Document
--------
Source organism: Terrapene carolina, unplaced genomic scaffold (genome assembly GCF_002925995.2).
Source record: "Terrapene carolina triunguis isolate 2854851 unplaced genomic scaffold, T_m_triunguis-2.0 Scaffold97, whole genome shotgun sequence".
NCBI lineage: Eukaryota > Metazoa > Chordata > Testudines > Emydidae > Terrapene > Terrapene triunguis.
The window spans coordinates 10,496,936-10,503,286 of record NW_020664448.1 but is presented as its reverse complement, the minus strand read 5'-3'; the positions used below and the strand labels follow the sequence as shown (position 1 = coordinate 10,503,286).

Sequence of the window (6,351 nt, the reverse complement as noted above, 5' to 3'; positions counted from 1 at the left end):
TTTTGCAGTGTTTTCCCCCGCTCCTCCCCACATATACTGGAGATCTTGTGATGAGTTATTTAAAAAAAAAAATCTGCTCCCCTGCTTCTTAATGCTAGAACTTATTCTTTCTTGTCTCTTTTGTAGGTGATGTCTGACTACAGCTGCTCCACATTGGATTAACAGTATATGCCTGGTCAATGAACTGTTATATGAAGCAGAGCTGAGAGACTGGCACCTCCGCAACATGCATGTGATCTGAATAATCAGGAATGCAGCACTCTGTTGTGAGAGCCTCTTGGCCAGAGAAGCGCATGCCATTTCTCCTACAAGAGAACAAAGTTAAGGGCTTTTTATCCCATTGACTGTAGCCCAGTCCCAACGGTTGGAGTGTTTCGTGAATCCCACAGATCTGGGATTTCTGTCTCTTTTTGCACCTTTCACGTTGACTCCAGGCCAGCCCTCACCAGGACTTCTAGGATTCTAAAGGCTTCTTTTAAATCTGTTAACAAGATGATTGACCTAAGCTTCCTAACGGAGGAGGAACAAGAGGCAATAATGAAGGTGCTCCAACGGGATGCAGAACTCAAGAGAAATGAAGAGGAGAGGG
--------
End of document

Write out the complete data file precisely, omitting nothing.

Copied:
Source organism: Terrapene carolina, unplaced genomic scaffold (genome assembly GCF_002925995.2).
Source record: "Terrapene carolina triunguis isolate 2854851 unplaced genomic scaffold, T_m_triunguis-2.0 Scaffold97, whole genome shotgun sequence".
NCBI lineage: Eukaryota > Metazoa > Chordata > Testudines > Emydidae > Terrapene > Terrapene triunguis.
The window spans coordinates 10,496,936-10,503,286 of record NW_020664448.1 but is presented as its reverse complement, the minus strand read 5'-3'; the positions used below and the strand labels follow the sequence as shown (position 1 = coordinate 10,503,286).

Sequence of the window (6,351 nt, the reverse complement as noted above, 5' to 3'; positions counted from 1 at the left end):
TTTTGCAGTGTTTTCCCCCGCTCCTCCCCACATATACTGGAGATCTTGTGATGAGTTATTTAAAAAAAAAAATCTGCTCCCCTGCTTCTTAATGCTAGAACTTATTCTTTCTTGTCTCTTTTGTAGGTGATGTCTGACTACAGCTGCTCCACATTGGATTAACAGTATATGCCTGGTCAATGAACTGTTATATGAAGCAGAGCTGAGAGACTGGCACCTCCGCAACATGCATGTGATCTGAATAATCAGGAATGCAGCACTCTGTTGTGAGAGCCTCTTGGCCAGAGAAGCGCATGCCATTTCTCCTACAAGAGAACAAAGTTAAGGGCTTTTTATCCCATTGACTGTAGCCCAGTCCCAACGGTTGGAGTGTTTCGTGAATCCCACAGATCTGGGATTTCTGTCTCTTTTTGCACCTTTCACGTTGACTCCAGGCCAGCCCTCACCAGGACTTCTAGGATTCTAAAGGCTTCTTTTAAATCTGTTAACAAGATGATTGACCTAAGCTTCCTAACGGAGGAGGAACAAGAGGCAATAATGAAGGTGCTCCAACGGGATGCAGAACTCAAGAGAAATGAAGAGGAGAGGG